Our investigation has some limitations, the possibility of degradation resulting from storage condition and duration of storage may be responsible for some of the variation among extracts, even though the reagents were properly stored and evaluated within the documented expiration date. Noteworthy, Jeong et al. [49] showed that despite almost 40% of total protein was degraded, more than 90% of IgE reactivity was preserved during the first 2 months of storage when reconstituted in 50% glycerol and about 80% of Der p 1 content was still preserved in the extracts. Although quantification of relevant allergens for Der p. (Der p 5, 7, 10, 21 and 23) and B. tropicalis (Blo t 4 and 21) was not performed, stain intensities for specific components were variable or even absent among extracts from different manufacturers in a few Der p. (extracts #4, 5, 6 and 9) and B. tropicalis (extracts #2, 3, 4, 6 and 7).

The probability of a given sensitization to be clinically relevant depends on the type of allergen and country where the patient lives [50]. The findings of the current study provide relevant information for the daily allergy practice in search of a more accurate diagnosis. Although, variation in therapeutic extracts [51] have been elegantly demonstrated before, no studies comparing commercially available D. pteronyssinus and B. tropicalis SPT reagents has been previously conducted in Spain. Indeed, we could not either find in the literature review any investigation regarding to the biological activity and quantification of major allergens in a set of different commercial extracts from B. tropicalis.

In our view, greater efforts should be made to implement a closer cooperation between allergen manufacturing companies and regulatory agencies to improve the quality and consistency of mite extracts not only in terms of comparing in-house reference standards but also among different companies. In the other hand, clinicians should bear in mind the limitations of currently available mite diagnostic extracts given that the types and levels of mite allergens that individuals are exposed to may differ to those contained in the commercially available extracts for SPT. Additionally, this study also serves as an inspiring attempt to develop “a la carte” instead of “one-size fits all” diagnostic extracts that can truly reflect the allergenic profile specificities of each population aiming for a better personalized medicine.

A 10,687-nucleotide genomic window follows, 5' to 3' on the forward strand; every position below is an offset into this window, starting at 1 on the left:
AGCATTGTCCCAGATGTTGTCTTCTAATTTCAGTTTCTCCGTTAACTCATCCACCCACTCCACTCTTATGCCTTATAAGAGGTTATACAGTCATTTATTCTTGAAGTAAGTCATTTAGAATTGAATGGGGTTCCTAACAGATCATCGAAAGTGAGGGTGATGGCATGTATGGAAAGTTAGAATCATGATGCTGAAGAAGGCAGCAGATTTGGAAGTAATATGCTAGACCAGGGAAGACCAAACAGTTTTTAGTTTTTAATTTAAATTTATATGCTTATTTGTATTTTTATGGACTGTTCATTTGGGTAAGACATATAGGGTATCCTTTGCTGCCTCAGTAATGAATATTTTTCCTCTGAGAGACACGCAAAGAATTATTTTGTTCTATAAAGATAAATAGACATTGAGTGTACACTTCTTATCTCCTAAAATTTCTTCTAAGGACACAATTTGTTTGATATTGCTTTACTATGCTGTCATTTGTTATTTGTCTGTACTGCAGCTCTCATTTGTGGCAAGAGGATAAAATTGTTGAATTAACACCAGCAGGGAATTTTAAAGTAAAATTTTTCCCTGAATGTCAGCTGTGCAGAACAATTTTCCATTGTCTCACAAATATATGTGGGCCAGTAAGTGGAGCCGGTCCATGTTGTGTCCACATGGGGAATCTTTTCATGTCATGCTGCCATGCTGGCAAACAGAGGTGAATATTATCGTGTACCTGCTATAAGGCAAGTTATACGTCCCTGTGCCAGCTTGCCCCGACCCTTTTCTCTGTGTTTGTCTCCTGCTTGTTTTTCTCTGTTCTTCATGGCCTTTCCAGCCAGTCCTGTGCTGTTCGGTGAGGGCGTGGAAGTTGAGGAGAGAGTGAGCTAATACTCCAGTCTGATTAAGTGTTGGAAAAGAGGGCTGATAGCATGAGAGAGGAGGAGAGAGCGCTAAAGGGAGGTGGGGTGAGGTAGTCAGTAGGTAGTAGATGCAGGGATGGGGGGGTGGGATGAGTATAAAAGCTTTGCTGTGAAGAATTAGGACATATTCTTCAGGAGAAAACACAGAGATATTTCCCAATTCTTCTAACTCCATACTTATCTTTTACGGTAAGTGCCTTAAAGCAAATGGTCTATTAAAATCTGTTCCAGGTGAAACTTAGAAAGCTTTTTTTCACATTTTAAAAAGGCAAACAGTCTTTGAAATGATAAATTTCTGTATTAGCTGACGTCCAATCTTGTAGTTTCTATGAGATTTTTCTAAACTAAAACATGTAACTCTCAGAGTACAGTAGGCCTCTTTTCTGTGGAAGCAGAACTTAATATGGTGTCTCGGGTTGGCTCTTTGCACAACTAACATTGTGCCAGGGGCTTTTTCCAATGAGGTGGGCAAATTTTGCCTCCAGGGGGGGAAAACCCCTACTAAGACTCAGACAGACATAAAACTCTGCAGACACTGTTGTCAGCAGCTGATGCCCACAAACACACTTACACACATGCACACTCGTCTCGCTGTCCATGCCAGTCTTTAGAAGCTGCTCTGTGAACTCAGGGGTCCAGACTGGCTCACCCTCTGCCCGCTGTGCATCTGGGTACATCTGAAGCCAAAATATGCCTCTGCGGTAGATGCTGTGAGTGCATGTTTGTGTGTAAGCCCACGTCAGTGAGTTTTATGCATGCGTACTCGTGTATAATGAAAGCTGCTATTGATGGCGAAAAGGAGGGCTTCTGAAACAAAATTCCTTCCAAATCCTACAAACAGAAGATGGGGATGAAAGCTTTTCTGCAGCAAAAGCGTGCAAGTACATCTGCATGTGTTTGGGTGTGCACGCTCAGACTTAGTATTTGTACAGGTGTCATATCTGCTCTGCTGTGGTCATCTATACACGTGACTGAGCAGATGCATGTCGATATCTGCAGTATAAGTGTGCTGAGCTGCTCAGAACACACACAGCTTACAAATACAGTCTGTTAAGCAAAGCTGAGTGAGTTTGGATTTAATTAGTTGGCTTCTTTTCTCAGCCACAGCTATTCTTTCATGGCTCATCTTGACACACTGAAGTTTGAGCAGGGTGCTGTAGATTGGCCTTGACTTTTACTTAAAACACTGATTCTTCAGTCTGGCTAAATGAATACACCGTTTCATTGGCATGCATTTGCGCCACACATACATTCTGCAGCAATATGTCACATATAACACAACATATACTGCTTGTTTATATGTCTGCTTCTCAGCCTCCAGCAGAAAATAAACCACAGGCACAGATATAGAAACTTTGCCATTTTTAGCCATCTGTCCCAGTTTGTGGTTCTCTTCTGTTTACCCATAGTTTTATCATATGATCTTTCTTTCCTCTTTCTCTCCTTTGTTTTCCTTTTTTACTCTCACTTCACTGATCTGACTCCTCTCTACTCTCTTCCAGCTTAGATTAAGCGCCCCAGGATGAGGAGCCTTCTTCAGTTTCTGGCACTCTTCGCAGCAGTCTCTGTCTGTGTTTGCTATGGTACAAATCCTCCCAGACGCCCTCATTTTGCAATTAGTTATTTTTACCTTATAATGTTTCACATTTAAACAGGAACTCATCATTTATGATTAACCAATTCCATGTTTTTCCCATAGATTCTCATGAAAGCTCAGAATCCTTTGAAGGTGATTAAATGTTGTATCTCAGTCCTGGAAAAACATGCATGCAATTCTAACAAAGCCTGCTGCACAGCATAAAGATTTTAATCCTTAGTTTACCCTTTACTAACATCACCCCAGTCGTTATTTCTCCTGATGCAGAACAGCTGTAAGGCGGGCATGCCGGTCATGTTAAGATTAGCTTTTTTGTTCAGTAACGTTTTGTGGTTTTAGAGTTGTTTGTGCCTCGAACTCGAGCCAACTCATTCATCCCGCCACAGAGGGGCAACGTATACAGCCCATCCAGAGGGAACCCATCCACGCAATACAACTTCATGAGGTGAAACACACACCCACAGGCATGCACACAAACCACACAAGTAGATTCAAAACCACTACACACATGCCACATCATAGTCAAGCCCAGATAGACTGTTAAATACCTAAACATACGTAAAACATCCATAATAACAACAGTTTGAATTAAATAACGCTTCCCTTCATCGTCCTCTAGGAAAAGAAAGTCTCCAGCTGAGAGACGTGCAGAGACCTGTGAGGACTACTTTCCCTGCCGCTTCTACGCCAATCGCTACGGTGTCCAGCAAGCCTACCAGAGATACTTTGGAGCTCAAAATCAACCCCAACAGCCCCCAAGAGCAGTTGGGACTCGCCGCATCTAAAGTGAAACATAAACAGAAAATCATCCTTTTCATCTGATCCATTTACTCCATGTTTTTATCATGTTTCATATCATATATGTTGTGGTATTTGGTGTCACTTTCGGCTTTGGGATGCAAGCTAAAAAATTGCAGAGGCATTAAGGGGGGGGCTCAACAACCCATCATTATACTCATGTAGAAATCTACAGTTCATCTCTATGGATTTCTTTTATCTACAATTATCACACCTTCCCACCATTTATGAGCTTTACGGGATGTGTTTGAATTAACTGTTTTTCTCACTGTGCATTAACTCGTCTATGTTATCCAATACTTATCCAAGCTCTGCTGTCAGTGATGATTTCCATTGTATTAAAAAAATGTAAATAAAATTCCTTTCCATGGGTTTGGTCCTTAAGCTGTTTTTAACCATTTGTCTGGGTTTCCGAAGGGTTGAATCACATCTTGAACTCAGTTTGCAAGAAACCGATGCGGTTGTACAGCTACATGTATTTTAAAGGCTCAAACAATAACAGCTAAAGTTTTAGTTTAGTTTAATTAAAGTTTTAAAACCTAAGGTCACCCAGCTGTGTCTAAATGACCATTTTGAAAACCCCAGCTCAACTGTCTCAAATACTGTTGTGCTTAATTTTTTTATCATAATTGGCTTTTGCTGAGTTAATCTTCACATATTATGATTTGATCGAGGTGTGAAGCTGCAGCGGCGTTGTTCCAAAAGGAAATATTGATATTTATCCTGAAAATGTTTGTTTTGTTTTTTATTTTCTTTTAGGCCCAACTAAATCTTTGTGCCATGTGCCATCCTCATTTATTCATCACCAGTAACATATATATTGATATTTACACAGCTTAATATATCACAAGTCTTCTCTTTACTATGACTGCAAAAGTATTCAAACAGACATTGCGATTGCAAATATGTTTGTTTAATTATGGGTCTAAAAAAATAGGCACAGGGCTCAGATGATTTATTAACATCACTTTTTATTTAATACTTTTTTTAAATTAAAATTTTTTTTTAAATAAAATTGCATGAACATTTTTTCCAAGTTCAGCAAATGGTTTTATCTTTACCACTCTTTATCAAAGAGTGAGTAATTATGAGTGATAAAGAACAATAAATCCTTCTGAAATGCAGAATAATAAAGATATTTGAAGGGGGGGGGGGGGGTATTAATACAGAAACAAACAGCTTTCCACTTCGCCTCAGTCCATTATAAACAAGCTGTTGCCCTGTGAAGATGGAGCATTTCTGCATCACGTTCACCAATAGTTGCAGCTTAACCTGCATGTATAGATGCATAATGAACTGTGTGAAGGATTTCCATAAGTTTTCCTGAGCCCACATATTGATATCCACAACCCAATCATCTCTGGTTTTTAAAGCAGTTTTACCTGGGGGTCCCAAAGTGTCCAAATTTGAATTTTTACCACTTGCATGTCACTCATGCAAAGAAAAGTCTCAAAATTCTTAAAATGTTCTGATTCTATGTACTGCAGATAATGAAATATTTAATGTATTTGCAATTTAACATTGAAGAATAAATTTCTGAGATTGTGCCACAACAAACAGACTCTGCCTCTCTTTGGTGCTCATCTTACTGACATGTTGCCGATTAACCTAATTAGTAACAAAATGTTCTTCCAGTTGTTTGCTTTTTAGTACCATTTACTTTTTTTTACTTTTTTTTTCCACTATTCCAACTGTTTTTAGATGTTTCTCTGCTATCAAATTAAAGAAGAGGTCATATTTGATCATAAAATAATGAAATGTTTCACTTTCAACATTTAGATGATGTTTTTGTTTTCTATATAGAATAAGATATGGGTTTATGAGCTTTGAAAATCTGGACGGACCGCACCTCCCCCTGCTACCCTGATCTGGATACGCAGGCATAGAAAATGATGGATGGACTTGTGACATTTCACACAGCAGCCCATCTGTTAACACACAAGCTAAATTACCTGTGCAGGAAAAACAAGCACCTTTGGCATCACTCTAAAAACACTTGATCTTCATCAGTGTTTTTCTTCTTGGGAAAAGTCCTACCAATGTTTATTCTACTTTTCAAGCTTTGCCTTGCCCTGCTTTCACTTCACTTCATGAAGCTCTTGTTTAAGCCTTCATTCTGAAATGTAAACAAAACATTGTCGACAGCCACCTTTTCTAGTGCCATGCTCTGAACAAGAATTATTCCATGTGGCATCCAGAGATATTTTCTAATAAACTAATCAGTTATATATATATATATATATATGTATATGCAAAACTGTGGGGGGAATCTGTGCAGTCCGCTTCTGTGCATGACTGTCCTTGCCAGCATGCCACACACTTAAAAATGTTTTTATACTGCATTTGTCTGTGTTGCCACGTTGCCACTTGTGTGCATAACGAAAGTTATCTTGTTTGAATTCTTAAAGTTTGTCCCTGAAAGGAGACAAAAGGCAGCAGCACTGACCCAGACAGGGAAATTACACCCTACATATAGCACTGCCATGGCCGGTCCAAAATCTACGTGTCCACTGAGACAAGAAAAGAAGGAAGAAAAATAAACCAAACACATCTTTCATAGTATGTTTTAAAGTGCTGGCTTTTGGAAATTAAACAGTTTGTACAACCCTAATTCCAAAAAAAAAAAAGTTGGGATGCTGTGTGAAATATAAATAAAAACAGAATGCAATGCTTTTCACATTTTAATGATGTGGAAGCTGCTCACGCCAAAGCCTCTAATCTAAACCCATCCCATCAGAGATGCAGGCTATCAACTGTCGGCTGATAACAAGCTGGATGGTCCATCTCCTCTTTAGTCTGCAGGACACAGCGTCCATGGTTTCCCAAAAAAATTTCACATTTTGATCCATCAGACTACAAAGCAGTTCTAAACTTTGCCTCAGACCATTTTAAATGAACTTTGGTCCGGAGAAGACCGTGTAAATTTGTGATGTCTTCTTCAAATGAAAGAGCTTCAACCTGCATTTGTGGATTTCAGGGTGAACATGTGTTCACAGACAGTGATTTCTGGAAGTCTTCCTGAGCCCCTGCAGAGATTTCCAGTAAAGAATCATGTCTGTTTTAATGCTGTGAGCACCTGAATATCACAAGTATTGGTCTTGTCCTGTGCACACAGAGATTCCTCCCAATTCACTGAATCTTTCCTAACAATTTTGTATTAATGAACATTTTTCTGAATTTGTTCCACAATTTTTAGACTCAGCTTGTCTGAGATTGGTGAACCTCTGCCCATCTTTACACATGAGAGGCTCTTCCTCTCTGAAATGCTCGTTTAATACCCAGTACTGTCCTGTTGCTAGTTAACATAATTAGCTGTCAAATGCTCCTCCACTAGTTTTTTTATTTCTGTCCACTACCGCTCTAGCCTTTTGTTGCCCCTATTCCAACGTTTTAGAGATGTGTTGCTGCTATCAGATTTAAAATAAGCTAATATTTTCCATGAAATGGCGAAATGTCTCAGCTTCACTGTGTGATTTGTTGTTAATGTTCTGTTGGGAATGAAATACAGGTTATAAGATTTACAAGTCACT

house dust mite


skin prick test

D. pteronyssinus :

Dermatophagoides pteronyssinus

B. tropicalis :

Blomia tropicalis


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Authors’ contributions

RG-P and PP-G designed the study and wrote the manuscript. VM, IS-M, PP-G and RG-P contributed to data collection. YBP and VM performed the in vitro immunoassays and the statistical analysis. All authors contributed to the critical interpretation of the results. All authors read and approved the final manuscript.

Competing interests

The authors declare that they have no competing interests.

Availability of data and materials

The data that support the findings of this study are available from Servicio Canario de Salud but restrictions apply to the availability of these data, which were used under license for the current study, and so are not publicly available. Data are however available from the authors upon reasonable request and with permission of Servicio Canario de Salud.

Consent for publication

Institutional consent form was obtained by all subjects and parents or legal guardians for those < 18 years old taking part of the study.

Ethics approval and consent to participate

The study was approved by the local Ethical Committee CEIC Hospital Universitario Nuestra Señora de Candelaria on 2017 March, 28 with the reference number P.I.-14/17.


The present study has been partly funded by the Spanish Society for Allergy and Clinical Immunology (Fundación SEAIC) (Grant No.: Beca Fundación SEAIC convocatoria 2016).

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Correspondence to Ruperto González-Pérez.

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González-Pérez, R., Poza-Guedes, P., Barrios del Pino, Y. et al. Evaluation of major mite allergens from European standardized commercial extracts for in vivo diagnosis: addressing the need for precision medicine. Clin Transl Allergy 9, 14 (2019).